The Great Ibex Showdown
The complex shape of the ibex horns has evolved over millions of years for a very particular fighting style. You can study the morphology of the horn sheaths, horn cores and skull and see how the whole structure is reinforced to withstand the brutal blows, but to fully understand the relationship between form and function you need to see the real animals fighting each other. In one modality of their ritualized choreography, one of the contenders raises on his hind legs and gets ready to fall on the defender, who in turn adjusts his position to receive the attacker. As the impact becomes imminent, each animal orients its head quite precisely so that the forces will be properly channeled. In other occasions, both contenders raise and the trajectories towards impact are more symmetrical.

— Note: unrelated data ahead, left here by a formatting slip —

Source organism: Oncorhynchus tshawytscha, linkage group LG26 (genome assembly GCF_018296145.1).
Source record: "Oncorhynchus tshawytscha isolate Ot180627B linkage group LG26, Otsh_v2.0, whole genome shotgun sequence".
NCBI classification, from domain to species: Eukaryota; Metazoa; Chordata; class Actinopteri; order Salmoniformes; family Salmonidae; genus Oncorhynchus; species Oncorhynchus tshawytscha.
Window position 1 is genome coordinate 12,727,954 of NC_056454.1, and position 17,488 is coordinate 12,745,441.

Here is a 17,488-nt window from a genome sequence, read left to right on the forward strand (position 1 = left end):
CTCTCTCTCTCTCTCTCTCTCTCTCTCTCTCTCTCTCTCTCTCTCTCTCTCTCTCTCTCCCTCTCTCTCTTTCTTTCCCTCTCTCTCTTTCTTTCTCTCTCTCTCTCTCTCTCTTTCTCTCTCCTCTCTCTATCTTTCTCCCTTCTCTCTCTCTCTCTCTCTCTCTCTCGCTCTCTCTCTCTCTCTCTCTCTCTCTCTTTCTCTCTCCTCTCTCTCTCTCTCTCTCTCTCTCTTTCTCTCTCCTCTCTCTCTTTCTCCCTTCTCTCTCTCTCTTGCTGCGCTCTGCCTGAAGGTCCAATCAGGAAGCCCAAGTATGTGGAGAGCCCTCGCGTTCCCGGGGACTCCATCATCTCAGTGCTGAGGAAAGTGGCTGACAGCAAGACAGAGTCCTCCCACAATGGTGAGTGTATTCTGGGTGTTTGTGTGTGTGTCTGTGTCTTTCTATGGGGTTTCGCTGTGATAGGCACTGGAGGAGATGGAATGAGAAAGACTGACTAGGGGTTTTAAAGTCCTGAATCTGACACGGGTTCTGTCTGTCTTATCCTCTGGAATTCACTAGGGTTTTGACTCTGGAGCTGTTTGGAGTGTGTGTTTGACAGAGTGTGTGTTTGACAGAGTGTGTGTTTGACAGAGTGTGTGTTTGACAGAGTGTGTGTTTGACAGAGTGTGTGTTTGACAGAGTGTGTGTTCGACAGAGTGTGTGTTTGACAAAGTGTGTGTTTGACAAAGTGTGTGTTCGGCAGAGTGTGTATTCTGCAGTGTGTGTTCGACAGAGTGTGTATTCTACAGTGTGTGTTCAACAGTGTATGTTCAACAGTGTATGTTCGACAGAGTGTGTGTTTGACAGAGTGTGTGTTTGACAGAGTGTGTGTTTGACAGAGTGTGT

With extinct animals we can only infer their fighting styles from the morphology of their skulls and head appendages, but with living animals there is no end to how much we can learn by observing directly their real behavior. Such observations help us anchor more solidly our hypothesis about the habits of completely extinct beasts.
To see the whole process in action, check the second part of my Spanish ibex video here: